Trends in business security:The need for information security and how it ties to cloud initiatives.
As we are moving to the cloud to utilize hosted and other managed services, we have to think about information security. If you think back a little more than five years, security was essentially a firewall because we sent email back and forth – and we had to understand who was sending us what and if it was malicious. Now, with mobile devices and other technologies, the attack mechanisms have grown, ten-fold.
Below are excerpts,ideas and summarizations taken from an article by David Lichtman, the publisher of the Sacramento Business Journal who sat down to interview Darren Peterson, Vice President of Commercial Sales at Consolidated Communications, the parent company of FairPoint Communications.
The latest challenges…
We are all mobile. That mobility can open access points for the bad guys. And yet, when our own users have difficulty getting into the network, that’s almost as troublesome. So the real dilemma is how do we provide access, remove the challenges, and still offer adequate network security?
When we think about security for businesses, it’s not just the“bad guys” out there in cyberland. There are questions concerning folks right at home as well. Do I have employees that are spending too much time on Facebook and is that a vulnerability? Or maybe I have employees that should be on Facebook – but they shouldn’t be making in-app purchases– and that is a threat.
Anyone in the security industry will tell you the weakest link in security is the users, because we don’t control what the guy next to us opens in their attachment or what links they click on. We, as individual users, regardless of our role in a company, have to think about what we are doing and how we can better educate users.
The key for businesses is the ability to assess your own internal resources. If you are a large organization, most often, you have more resources to take on the task of self-assessment. If you are a smaller organization, you may need to think about going outside the company because it is really hard to stay current with what’s going on in the security marketplace from both a technology standpoint and from an attack standpoint. So, the goal is really to make sure we understand who-is-who and what information or content is acceptable, and what is not.
With the right planning, you can secure your own facility well – but,just as an example, if you have an application in the cloud that’s got a direct connection back into your facility and it’s unsecure, you have a real issue. You have a vulnerability that’s easy to exploit. I would say that the biggest challenge in how you secure that, is making sure that you have either an internal resource or a partner that will look at your entire strategy and your entire technology base and not just various components of it.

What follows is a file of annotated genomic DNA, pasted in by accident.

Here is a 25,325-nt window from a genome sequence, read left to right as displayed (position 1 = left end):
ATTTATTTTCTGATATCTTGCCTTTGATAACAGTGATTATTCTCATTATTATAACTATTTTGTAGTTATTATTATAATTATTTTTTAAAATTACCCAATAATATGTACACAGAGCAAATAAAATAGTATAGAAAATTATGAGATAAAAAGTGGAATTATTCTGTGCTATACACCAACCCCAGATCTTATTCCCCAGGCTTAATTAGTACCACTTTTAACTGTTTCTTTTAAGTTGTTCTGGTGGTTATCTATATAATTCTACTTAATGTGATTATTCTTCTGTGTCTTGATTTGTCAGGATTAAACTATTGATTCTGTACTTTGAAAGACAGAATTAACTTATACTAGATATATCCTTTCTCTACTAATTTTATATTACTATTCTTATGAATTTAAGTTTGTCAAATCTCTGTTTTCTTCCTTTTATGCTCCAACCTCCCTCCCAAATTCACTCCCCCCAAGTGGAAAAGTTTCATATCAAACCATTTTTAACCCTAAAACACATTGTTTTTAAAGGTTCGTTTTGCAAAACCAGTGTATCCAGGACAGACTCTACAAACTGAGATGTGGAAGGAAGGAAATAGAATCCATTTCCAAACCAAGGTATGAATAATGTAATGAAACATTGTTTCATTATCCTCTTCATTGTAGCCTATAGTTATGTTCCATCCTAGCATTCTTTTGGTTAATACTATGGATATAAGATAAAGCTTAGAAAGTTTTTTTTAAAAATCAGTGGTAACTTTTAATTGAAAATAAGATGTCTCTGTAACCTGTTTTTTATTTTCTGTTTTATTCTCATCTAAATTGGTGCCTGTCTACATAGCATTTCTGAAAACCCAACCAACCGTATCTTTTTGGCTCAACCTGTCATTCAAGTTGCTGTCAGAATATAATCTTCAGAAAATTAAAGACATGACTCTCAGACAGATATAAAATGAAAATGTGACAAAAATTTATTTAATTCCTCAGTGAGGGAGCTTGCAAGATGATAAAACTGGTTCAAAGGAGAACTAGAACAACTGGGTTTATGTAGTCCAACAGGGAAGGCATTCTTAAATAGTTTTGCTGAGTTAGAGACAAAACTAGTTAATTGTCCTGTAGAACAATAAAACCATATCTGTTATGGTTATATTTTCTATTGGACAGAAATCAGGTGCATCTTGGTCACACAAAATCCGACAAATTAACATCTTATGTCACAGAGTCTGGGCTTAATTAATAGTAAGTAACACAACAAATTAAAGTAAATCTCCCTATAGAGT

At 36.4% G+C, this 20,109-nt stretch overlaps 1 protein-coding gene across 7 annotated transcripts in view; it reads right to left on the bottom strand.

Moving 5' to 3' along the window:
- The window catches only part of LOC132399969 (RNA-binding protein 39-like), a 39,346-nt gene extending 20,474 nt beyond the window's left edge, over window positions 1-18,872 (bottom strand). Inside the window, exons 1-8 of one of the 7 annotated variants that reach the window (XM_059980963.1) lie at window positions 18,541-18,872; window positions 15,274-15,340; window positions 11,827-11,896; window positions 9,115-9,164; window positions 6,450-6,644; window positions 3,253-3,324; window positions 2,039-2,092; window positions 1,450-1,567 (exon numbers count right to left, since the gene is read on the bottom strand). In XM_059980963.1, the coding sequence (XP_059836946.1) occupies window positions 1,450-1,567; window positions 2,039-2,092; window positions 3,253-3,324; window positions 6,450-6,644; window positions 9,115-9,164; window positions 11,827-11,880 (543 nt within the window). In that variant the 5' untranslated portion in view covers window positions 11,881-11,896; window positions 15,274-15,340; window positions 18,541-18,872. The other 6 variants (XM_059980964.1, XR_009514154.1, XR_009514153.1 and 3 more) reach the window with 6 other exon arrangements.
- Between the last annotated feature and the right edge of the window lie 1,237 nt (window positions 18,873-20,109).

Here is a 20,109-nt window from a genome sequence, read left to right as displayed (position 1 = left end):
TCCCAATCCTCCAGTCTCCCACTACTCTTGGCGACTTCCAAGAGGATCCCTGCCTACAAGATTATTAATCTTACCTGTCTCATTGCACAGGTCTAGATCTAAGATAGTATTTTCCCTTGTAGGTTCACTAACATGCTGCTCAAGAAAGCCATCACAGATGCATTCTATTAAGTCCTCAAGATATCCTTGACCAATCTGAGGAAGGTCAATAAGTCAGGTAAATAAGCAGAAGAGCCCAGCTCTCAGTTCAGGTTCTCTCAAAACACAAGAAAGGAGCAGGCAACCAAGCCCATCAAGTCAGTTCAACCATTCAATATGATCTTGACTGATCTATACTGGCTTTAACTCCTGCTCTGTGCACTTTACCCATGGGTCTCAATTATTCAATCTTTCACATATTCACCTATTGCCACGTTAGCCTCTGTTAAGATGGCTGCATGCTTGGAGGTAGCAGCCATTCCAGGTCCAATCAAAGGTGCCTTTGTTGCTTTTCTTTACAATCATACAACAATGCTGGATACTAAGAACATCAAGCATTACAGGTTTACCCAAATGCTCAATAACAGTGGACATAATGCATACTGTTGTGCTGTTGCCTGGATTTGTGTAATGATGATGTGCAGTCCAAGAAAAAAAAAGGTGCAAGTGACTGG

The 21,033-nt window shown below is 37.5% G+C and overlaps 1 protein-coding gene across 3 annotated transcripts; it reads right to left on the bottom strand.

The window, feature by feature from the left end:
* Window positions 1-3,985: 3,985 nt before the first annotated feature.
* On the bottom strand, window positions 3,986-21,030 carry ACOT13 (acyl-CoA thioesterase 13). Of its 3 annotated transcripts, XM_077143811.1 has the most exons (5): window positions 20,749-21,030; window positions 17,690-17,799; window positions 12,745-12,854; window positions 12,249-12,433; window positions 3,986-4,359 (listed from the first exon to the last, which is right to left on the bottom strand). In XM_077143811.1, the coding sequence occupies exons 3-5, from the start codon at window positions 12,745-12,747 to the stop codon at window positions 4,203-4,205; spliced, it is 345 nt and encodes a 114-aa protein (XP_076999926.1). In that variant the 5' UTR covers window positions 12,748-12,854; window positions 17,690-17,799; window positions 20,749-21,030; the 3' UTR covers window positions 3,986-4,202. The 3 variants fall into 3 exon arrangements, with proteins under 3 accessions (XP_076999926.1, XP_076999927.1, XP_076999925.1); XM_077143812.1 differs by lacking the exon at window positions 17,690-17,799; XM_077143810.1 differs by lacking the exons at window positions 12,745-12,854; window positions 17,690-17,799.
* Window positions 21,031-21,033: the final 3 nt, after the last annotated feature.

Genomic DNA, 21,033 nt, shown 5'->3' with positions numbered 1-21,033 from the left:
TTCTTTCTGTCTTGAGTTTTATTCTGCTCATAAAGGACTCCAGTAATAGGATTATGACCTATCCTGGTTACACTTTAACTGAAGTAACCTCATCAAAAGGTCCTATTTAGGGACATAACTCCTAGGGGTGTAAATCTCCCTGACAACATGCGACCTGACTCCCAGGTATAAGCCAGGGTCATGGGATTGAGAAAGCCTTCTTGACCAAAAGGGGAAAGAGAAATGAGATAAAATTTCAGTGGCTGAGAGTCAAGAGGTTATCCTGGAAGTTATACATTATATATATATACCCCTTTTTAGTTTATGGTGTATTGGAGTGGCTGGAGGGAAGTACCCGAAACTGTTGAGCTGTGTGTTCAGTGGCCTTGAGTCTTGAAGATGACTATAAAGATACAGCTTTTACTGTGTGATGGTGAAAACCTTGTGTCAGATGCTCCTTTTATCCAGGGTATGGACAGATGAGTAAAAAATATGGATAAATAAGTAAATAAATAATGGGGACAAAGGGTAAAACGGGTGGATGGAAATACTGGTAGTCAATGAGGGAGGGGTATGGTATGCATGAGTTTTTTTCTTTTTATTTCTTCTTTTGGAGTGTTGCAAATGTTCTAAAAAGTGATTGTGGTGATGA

Today what we’re seeing in the communications industry is the next-generation firewall. Part of the benefit of this evolved firewall is that most outsourced security comes with a subscription that ensures you are constantly getting the latest updates and upgrades.Because we all know we don’t have a week or two to upgrade or patch when there’s an attack that’s causing major disruptions.
For most IT information security professionals, they know it’s not “if” … it’s “when” is the next attack going to come, and what are we going to do about it? With limited resources, you have to get a baseline assessment to understand your biggest risks and vulnerabilities, and create a plan to tighten up.
I believe you need to find people or organizations that you can trust to help – even the largest organizations have partners when it comes to security. It comes down to making sure that you’ve identified the right resources – whether those are employees, partners or, almost always, a combination of both to solve some of the current challenges. I would say the best practice is to understand what your challenges are, what your needs are, and do a real honest assessment. Many times it’s hard to do a thorough self-assessment–we all have that challenge.
There are plenty of statistics out there that say that when a company has been compromised or customer information has been compromised, that there is a substantial financial impact. It’s also a big challenge when a company is off-line or not able to operate their business properly. So data security is a multi-layered task. One of the newer risks in information security is ransomware. Ransomware is where someone gains access to systems or information and demands a “ransom” from the organization with the threat of either bringing the company down or withholding information until a sum of money gets paid. It’s a more sophisticated attack that would be something that the larger organizations generally need to think about a lot more than the smaller ones, but it’s a threat that’s out there.
My advice is be an educated user of technology – at home and at work. There’s some simple things like keeping your applications updated … don’t open attachments from unknown senders … don’t provide any personal information until you’re sure who is asking for it.
Almost always when companies are pushing updates to their applications, many are security-related. So keep up with your current versions of subscriptions that are security-based, whether that’s malware, a next-generation firewall or something else.I think the key is do your best, and don’t be afraid to work with partners or others that have expertise on securityand make sure you are staying up-to-date.
Read the full article, IT Security: Questions and Answers.